fbpx

Housing and Social Justice

Housing is a foundational right that creates stability, increases wealth for individuals as well as the community as a whole, offers security, and access to education and career opportunities.

Part of our role as a provider of affordable housing on the Eastside is to use our platform, guided by our mission, vision and values, to educate ourselves and others about injustice so we can work to support equitable outcomes for marginalized groups in our communities and everywhere.

Sexual Orientation and Gender Identity in Housing Stability

Housing instability can affect people from many different backgrounds and circumstances, but individuals in the LGBTQ+ (Lesbian, Gay, Bisexual, Transgender, Queer) community are more likely to experience struggles with home and basic needs insecurity.

No matter the age, experiencing homelessness can have devastating and traumic consequences. Not only is it often harder for those in the LGBTQ+ individuals to find shelters that accept them, but they are at a higher risk of experiencing abuse, violence, and physical and sexual exploitation.

WHAT DOES THIS MEAN?

LGBTQ+ people face discrimination when trying to rent apartments and secure mortgages, among other discrimination experiences related to housing. Certain groups of younger people are even more likely to experience housing instability, and the many harms accompanying these situations, especially LGBTQ+ youth.  Every day of housing instability represents missed opportunities to support healthy development and transitions to productive adulthood.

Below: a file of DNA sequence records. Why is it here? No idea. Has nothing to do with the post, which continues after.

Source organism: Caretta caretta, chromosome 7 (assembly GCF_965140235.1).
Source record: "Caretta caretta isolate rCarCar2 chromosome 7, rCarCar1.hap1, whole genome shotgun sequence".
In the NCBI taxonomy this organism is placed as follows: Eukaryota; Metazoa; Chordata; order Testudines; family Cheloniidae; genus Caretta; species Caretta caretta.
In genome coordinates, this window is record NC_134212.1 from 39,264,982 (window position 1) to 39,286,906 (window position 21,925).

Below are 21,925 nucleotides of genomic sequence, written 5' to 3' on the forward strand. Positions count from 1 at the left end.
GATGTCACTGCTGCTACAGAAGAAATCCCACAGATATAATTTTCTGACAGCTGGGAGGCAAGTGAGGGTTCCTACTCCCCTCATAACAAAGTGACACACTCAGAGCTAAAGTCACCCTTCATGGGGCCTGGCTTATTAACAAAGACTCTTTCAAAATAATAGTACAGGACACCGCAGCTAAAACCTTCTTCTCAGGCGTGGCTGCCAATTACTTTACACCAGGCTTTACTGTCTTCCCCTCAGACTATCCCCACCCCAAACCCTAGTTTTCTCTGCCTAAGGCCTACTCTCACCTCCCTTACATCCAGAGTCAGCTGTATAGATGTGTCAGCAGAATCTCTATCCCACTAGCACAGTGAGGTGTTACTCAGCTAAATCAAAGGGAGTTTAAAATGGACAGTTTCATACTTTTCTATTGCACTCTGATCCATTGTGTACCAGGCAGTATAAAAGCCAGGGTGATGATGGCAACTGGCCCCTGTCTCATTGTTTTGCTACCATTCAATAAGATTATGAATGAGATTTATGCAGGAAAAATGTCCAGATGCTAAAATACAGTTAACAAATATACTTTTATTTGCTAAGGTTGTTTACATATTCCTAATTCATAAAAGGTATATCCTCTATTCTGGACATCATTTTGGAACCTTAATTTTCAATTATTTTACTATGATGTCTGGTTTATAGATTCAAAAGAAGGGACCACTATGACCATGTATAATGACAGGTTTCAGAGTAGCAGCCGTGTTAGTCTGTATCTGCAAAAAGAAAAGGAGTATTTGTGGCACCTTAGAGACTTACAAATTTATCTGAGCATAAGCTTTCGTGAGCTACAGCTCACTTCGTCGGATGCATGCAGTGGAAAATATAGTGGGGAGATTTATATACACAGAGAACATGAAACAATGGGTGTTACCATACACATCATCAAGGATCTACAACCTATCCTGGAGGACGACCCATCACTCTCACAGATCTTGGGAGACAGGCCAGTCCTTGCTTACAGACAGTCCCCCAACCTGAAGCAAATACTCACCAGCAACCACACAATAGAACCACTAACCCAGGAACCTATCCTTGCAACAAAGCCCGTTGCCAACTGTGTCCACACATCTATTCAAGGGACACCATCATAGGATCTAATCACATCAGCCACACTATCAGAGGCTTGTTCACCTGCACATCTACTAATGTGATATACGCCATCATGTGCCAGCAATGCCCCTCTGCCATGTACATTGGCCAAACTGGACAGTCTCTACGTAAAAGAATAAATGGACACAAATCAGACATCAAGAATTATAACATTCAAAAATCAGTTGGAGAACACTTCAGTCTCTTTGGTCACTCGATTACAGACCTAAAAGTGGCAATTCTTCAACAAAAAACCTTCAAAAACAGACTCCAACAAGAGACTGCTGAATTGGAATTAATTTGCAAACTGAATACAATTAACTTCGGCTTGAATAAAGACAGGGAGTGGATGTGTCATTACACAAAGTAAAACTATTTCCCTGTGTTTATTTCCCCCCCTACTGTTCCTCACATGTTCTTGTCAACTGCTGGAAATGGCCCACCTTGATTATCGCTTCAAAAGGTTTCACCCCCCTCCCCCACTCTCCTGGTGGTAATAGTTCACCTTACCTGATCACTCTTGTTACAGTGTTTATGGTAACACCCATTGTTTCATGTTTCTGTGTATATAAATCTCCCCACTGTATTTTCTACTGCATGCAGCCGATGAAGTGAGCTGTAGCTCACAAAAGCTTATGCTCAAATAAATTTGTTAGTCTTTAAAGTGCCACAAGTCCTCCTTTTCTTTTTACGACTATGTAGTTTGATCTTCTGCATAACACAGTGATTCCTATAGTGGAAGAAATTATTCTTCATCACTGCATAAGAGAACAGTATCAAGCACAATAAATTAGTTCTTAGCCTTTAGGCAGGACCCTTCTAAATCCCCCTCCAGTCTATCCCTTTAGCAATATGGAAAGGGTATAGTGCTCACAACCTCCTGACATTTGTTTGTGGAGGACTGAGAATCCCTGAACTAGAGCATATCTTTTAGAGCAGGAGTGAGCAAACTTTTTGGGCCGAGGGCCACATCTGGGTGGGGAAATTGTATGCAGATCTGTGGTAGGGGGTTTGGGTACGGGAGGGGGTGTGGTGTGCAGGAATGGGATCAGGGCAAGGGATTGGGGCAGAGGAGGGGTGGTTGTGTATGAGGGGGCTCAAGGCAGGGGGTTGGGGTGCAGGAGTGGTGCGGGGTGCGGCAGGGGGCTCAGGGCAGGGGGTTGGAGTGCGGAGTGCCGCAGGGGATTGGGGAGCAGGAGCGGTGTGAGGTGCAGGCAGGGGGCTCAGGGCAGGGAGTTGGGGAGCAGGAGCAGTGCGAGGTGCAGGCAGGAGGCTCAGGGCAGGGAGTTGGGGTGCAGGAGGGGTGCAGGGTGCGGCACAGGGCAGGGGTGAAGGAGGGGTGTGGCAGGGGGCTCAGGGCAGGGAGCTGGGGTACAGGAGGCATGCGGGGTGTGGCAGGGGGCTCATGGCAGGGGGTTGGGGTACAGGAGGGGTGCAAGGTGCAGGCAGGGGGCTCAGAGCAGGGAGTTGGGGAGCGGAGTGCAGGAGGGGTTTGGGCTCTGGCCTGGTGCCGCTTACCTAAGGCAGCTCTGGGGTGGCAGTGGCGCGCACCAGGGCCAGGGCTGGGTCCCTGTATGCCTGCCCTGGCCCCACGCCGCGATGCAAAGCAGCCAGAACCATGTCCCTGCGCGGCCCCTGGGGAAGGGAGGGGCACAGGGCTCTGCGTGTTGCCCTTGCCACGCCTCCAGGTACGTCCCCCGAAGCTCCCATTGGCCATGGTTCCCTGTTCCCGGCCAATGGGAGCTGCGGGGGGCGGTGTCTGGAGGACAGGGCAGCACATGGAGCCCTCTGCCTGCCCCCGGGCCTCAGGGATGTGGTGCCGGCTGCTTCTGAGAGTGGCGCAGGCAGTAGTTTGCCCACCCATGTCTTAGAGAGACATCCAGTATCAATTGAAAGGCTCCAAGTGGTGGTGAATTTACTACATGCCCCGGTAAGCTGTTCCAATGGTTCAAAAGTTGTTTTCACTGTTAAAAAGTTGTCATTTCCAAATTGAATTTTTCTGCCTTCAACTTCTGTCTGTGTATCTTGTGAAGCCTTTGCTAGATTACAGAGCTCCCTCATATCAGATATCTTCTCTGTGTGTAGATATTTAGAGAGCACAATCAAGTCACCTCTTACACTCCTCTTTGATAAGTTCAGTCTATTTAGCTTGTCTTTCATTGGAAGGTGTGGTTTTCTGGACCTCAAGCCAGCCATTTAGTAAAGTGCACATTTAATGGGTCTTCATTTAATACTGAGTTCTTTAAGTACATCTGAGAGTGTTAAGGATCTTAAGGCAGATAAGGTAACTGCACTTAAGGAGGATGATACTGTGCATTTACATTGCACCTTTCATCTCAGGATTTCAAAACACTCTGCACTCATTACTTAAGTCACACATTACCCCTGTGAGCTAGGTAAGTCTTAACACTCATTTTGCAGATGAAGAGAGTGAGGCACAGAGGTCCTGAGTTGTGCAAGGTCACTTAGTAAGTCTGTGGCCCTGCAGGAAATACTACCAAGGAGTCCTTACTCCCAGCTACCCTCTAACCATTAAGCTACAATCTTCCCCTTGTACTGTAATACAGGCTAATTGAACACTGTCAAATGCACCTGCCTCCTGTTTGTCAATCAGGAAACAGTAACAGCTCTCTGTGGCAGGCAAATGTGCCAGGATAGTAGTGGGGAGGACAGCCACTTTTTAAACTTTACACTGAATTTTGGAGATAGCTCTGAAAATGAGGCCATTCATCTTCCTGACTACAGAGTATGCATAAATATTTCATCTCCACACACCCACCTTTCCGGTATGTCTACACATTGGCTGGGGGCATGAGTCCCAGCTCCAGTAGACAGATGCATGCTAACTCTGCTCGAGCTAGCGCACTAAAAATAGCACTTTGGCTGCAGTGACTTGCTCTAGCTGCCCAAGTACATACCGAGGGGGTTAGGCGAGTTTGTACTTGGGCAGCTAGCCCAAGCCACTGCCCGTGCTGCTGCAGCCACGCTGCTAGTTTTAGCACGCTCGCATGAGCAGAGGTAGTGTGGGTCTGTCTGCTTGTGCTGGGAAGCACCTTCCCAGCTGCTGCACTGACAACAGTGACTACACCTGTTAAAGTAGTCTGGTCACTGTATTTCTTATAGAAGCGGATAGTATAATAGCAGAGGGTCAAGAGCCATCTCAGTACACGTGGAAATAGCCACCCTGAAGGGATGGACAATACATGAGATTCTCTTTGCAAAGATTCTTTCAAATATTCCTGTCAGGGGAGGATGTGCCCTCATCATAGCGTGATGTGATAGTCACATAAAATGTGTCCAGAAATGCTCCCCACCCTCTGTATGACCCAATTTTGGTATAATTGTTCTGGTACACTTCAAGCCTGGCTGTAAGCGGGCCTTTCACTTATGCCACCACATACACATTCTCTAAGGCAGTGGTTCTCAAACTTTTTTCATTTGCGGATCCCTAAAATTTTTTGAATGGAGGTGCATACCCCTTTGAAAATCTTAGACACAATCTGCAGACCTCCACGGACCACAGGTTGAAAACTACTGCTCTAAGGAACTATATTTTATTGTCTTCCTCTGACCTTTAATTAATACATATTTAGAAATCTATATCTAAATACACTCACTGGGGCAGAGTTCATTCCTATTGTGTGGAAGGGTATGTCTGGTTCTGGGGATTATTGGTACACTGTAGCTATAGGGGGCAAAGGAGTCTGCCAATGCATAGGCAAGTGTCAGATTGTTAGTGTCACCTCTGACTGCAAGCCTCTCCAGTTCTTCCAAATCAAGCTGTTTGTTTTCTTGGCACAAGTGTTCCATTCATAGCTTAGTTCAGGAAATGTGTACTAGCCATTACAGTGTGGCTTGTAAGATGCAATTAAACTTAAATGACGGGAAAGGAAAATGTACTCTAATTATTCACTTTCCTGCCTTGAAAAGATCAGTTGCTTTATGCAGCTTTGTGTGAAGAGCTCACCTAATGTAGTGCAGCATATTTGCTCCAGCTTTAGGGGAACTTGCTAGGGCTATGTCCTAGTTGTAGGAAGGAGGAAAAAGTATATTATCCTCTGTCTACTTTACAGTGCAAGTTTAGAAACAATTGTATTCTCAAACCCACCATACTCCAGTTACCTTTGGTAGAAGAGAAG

Race and Housing Stability

Structures and systems in place are inherently unjust and rooted in white privilege, and have led to black communities disproportionately experiencing displacement, housing discrimination, poverty, and decreased earning potential.

In King County…

AS COMPARED TO

WHAT DOES THIS MEAN?

Median Black and Hispanic households find fewer areas affordable to them in King County. Cost burden is unevenly distributed among King County residents. This results in black people experiencing homelessness, housing instability, evictions, and intergenerational poverty at a much higher rate.


Our commitment to practicing allyship cannot be only in response to tragic events – we must remain committed to this work when the world is not watching. That is when the real work begins.

We achieve progress through education, unlearning, and challenging the harmful stereotypes and bias each of us carries. We can’t do this work without you and your commitment Diversity, Equity, Inclusion, and Belonging.

Resources to Learn More about Anti-Racism

Sources:

  1. King County Bar Housing Justice Project, 2022
  2. King County Regional Affordable Housing Dashboard, 2022
  3. National Coalition for the Homeless, 2020
  4. Beauty Schools Directory, “How to Be an Ally for LGBTQ+ Experiencing Homelessness,” 2022
  5. Prison Policy Initiative, 2019
  6. UCLA School of Law Williams Institute, “Homelessness Amount LGBT Adults in the US,” 2020
  7. UCLA School of Law Williams Institute, “Serving Our Youth,” 2020
  8. Voices of Youth Count, “Missed Opportunities,” 2017

Effective Oct. 27th our new main office address is: 1722 138th Place NE, Bellevue, WA 98005

X